You can now bet on line while you smoke your marijuana cigarette — all legal now in Connecticut. What could go wrong?
During the pandemic we have all learned how easy it is to use your phone, iPad or computer to order goods from Amazon and have them arrive the next day. It is so easy to do and so rewarding, it has become almost addictive.
Now – introduce on-line gambling — available on your cell phone, iPad or computer. With a click here and there — no cash seemingly being exchanged — how addictive will that be? Until there is no money left in your account. What then?
The biggest winner of the new on-line betting legislation is the Connecticut Lottery, which gains authority to go far beyond selling lottery tickets. The lottery could now operate online lottery draw games, online keno and both retail and online sports betting. The lottery can sublicense locations to Sportech, the state-licensed parimutuel operator.
The lawmakers who passed this bill into law knew full well that on-line gambling would cause people to become addicted to it and they knew people would go bankrupt. So did that keep them from passing the bill? NO. Lawmakers just added to the bill: The lottery corporation would contribute an additional $1 million for problem gambling, while the tribal operators of the Mohegan Sun and Foxwoods casinos would contribute $500,000 each toward prevention and addiction programs.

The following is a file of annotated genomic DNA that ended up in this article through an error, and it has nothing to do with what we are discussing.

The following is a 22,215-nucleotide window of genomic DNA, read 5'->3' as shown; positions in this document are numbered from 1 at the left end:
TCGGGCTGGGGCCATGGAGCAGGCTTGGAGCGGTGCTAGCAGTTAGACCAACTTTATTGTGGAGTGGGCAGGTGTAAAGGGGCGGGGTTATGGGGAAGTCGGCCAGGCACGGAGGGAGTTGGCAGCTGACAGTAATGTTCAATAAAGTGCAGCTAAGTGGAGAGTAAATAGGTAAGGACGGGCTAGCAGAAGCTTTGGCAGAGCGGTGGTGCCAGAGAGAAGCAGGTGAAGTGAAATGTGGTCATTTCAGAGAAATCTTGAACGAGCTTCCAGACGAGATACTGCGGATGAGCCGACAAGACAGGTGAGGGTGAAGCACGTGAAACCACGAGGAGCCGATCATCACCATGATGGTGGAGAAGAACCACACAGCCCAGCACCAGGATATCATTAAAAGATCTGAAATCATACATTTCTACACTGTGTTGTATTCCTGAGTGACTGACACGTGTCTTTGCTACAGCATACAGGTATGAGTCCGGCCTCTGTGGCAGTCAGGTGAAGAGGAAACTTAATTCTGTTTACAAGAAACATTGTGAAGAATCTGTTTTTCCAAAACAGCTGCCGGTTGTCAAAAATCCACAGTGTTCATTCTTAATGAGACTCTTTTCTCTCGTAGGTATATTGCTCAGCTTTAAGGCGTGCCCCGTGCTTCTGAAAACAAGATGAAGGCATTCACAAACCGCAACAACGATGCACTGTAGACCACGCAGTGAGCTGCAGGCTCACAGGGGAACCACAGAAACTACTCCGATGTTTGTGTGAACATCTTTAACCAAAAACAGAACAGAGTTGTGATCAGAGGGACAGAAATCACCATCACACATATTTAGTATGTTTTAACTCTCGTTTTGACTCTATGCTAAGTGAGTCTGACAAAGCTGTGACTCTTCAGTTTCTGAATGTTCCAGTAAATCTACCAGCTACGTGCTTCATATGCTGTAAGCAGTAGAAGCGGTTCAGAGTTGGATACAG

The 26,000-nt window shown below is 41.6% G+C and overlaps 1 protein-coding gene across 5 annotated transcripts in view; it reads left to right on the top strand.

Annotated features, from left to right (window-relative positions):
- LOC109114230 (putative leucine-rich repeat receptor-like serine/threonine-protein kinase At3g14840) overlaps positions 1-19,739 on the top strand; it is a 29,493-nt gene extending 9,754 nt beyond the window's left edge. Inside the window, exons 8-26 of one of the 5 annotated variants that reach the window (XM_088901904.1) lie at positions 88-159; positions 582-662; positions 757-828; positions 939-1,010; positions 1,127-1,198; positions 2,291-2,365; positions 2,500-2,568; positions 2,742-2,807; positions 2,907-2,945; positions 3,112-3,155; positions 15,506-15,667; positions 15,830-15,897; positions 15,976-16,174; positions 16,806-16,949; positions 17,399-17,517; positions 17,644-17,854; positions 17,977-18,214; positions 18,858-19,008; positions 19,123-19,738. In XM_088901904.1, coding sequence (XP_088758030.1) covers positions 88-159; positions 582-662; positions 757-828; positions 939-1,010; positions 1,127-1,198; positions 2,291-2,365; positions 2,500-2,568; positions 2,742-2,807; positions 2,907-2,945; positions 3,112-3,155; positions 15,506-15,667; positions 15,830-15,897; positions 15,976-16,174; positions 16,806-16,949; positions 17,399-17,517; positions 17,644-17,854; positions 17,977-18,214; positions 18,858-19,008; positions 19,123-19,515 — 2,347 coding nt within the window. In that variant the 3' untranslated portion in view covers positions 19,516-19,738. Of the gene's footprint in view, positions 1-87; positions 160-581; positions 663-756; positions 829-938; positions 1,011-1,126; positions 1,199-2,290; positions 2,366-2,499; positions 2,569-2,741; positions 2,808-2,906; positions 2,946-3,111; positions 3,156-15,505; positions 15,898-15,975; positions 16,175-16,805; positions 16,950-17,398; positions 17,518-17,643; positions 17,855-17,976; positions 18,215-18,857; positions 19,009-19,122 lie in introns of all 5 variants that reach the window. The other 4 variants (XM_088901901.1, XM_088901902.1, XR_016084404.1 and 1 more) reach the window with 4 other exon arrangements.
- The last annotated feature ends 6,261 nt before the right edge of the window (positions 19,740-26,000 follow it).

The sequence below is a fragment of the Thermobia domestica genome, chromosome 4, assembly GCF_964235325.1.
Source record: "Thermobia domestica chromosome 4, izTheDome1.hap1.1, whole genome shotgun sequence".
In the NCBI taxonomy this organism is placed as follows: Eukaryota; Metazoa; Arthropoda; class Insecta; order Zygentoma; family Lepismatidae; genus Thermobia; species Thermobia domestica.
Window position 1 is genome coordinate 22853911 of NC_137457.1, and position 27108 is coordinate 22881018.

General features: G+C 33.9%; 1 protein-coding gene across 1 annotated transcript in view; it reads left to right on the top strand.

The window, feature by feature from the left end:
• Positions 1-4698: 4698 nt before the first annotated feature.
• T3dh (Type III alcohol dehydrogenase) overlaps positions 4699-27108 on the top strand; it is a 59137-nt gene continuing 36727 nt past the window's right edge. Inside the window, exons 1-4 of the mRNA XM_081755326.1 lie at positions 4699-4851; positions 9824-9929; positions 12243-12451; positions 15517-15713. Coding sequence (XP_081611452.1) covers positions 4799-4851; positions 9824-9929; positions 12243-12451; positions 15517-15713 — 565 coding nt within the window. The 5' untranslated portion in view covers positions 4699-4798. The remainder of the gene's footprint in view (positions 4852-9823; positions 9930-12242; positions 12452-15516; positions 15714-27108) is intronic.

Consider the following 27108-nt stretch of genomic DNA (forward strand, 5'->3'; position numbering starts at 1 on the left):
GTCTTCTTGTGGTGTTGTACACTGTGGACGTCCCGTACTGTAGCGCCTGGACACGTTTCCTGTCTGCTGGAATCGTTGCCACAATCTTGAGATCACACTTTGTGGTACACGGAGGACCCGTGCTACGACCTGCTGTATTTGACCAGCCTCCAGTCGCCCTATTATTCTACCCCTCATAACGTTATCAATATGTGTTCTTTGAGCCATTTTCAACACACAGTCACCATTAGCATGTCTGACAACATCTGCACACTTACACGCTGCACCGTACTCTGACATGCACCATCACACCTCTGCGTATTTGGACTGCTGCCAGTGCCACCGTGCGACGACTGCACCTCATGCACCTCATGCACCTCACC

Some lawmakers focused on problem gambling, saying the state needs to take measures to help those who lose huge amounts of money.
Now let’s add to the new on-line betting law the marijuana bill that passed into law this session. It passed above the doctors in Connecticut asking it not to pass and the African American clergy in Bridgeport asking it not to pass and Environment and Human Health, Inc. (EHHI) asking if all the minority neighborhoods had been canvased to see if they really wanted the marijuana stores in their neighborhoods — as the legislature was claiming they were helping.
This was a bad legislative session in Connecticut and we will now all have to live with its ramifications.
Nancy Alderman is President of Environment and Human Health, Inc.